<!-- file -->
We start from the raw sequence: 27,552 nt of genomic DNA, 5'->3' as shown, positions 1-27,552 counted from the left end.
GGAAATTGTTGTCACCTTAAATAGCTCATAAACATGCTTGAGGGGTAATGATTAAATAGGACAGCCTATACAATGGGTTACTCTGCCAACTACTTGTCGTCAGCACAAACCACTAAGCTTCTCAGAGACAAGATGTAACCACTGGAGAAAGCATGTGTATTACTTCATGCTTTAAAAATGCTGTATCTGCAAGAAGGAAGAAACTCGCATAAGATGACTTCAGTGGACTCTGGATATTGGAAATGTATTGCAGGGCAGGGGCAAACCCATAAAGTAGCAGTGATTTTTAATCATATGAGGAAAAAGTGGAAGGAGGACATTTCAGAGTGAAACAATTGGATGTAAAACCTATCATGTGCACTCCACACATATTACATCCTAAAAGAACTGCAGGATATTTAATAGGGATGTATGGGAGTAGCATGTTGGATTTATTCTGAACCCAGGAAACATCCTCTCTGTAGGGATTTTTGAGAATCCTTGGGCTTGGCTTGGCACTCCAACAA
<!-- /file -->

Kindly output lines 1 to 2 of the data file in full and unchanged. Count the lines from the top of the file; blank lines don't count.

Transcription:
We start from the raw sequence: 27,552 nt of genomic DNA, 5'->3' as shown, positions 1-27,552 counted from the left end.
GGAAATTGTTGTCACCTTAAATAGCTCATAAACATGCTTGAGGGGTAATGATTAAATAGGACAGCCTATACAATGGGTTACTCTGCCAACTACTTGTCGTCAGCACAAACCACTAAGCTTCTCAGAGACAAGATGTAACCACTGGAGAAAGCATGTGTATTACTTCATGCTTTAAAAATGCTGTATCTGCAAGAAGGAAGAAACTCGCATAAGATGACTTCAGTGGACTCTGGATATTGGAAATGTATTGCAGGGCAGGGGCAAACCCATAAAGTAGCAGTGATTTTTAATCATATGAGGAAAAAGTGGAAGGAGGACATTTCAGAGTGAAACAATTGGATGTAAAACCTATCATGTGCACTCCACACATATTACATCCTAAAAGAACTGCAGGATATTTAATAGGGATGTATGGGAGTAGCATGTTGGATTTATTCTGAACCCAGGAAACATCCTCTCTGTAGGGATTTTTGAGAATCCTTGGGCTTGGCTTGGCACTCCAACAA